Design by Committee
Picture this. A large, cool and comfortable room. A group of men sitting around a conference table. Everyone is at least 50 years, or older. Most of them are academics, or have worked in universities, often in administrative levels, most of their lives. They have requested 3 young designers to come and 'share their expertise' with them. A quick summary below --
The task at hand: Designing the university certificates.
The design tools: A projector, and a university employee with a laptop.
The design solution (as desired by them): Anything that looks 'good'.
Definition of good: Widely debatable.
As we sat at that table (yes it was two friends/colleagues and me at that table), we very rapidly realized the blokes in front of us don't really know or understand what design is. We can't blame them for that. After all, design is still shrouded in mystery for most folks. Putting it mildly, they did't really have a clue, and they haven't the foggiest idea of what we can do for them. We were regarded by some with suspicion, and by some with relief.
Initially, it seemed as if they wanted us to guide the man working on the laptop, as he typed in the various nuggets of information that would appear on the certificate. We could all see what he did on the projection screen. The gentlemen were constantly giving him advice, designerly and otherwise, but mostly designerly.
"Use Algerian font, it's the best.", "Should the logo come on top, or should the university name come first?", "Should we have English or Hindi first?", "University naam curve pe dal (place the university name in a curve)", and many, many more such golden words of wisdom was freely shared. It was both hilarious and tragic at the same time, besides being mildly bizarre. Why were we designers called? To be witness to the 'design by committee' process perhaps, and give it our stamp of approval. At any rate, it proved very hard to explain to some of the gentlemen there what design was, and how it happened. It ideally did not happen in an hour, on a projection screen, with everyone giving their opinion on it. Most of the time we just sat quiet. This caused one of them to laughingly say,"They are not revealing their trade secrets." Yes, if by trade secrets he meant we don't design by popular vote, he was right. Another gentleman, who was more understanding conceded, "No they will do it on their own, when we give them the content."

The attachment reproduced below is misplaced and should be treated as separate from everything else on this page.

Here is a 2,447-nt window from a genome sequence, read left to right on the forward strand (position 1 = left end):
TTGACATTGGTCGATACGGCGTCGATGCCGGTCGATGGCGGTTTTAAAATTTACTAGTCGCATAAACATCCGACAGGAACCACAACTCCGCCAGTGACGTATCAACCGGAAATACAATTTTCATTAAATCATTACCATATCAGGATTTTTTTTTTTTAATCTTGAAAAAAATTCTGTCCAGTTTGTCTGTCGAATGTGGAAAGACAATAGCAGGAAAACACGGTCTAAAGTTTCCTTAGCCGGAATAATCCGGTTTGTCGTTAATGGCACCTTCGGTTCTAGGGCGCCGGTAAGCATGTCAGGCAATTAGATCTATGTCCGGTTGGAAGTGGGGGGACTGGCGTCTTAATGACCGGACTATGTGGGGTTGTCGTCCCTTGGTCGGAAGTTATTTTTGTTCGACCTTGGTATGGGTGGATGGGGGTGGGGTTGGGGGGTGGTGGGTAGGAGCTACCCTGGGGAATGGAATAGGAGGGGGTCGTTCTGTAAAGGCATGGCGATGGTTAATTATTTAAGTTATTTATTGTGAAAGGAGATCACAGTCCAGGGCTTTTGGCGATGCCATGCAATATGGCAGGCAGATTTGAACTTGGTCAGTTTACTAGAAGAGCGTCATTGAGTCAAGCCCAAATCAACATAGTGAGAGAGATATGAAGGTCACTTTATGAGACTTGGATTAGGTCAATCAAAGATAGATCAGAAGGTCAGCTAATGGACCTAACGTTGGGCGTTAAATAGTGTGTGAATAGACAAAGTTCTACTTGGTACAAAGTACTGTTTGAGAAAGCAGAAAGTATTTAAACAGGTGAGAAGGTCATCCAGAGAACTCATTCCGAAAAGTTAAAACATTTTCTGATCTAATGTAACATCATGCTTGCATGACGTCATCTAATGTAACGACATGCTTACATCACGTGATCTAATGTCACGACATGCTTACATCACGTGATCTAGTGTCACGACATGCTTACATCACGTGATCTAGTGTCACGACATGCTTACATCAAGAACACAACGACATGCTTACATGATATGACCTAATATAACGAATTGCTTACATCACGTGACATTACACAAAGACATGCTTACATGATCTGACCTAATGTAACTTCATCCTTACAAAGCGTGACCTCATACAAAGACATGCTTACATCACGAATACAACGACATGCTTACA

This university logo was a strange, convoluted being. It was a product of some quick Google searches, Illustrator live-trace option, and ad-hoc colour selection. When we asked who the designer was, there was no clear answer besides, "Ermmm..". There was no question of re-designing this poor logo, yet, "Do something so that it looks nice." Basically, apply a Band-Aid on it when it actually needs major surgery, or complete reconstruction.